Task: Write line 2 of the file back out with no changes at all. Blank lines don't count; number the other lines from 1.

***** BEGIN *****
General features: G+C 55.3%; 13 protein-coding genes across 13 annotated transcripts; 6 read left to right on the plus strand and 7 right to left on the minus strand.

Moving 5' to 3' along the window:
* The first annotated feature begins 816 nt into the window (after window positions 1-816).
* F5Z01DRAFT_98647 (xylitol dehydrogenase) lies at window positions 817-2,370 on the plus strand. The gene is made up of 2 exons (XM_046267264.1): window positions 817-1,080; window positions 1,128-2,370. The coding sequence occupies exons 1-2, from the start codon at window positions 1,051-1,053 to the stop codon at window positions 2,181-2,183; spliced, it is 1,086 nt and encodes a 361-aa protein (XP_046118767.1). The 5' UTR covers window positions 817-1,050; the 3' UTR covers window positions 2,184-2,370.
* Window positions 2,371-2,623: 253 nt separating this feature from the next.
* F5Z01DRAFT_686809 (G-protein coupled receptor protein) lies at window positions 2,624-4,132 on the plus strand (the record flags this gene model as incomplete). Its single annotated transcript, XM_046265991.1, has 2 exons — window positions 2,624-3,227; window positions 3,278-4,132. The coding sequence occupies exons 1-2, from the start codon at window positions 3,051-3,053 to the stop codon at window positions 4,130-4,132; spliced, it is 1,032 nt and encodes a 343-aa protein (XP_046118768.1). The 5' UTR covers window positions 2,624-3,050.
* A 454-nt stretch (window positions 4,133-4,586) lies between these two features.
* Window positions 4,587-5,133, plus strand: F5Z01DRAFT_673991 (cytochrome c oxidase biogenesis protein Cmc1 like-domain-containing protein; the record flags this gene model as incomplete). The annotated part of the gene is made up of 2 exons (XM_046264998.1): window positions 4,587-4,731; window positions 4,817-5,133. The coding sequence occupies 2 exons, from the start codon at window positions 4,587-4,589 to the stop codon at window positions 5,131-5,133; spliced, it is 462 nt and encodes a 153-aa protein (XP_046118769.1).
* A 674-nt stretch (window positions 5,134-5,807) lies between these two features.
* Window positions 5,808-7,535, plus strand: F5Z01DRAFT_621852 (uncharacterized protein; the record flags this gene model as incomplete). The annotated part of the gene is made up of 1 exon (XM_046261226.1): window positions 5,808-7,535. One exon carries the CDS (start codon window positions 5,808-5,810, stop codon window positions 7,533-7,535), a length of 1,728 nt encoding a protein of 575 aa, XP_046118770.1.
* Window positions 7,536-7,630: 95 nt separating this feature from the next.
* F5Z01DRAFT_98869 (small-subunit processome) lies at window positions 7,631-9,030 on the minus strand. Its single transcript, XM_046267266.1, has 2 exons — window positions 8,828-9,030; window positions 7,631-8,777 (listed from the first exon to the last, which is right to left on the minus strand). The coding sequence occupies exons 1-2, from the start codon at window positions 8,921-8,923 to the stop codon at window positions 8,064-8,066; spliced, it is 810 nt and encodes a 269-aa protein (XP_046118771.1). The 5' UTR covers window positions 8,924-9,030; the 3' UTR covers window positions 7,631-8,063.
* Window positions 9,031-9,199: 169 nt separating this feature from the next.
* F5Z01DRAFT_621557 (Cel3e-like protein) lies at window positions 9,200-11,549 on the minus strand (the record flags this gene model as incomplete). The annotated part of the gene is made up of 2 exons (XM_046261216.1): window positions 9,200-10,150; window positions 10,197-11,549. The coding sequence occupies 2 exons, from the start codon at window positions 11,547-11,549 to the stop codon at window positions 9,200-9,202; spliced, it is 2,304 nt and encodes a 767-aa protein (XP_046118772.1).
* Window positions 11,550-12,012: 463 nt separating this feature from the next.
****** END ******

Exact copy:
Moving 5' to 3' along the window: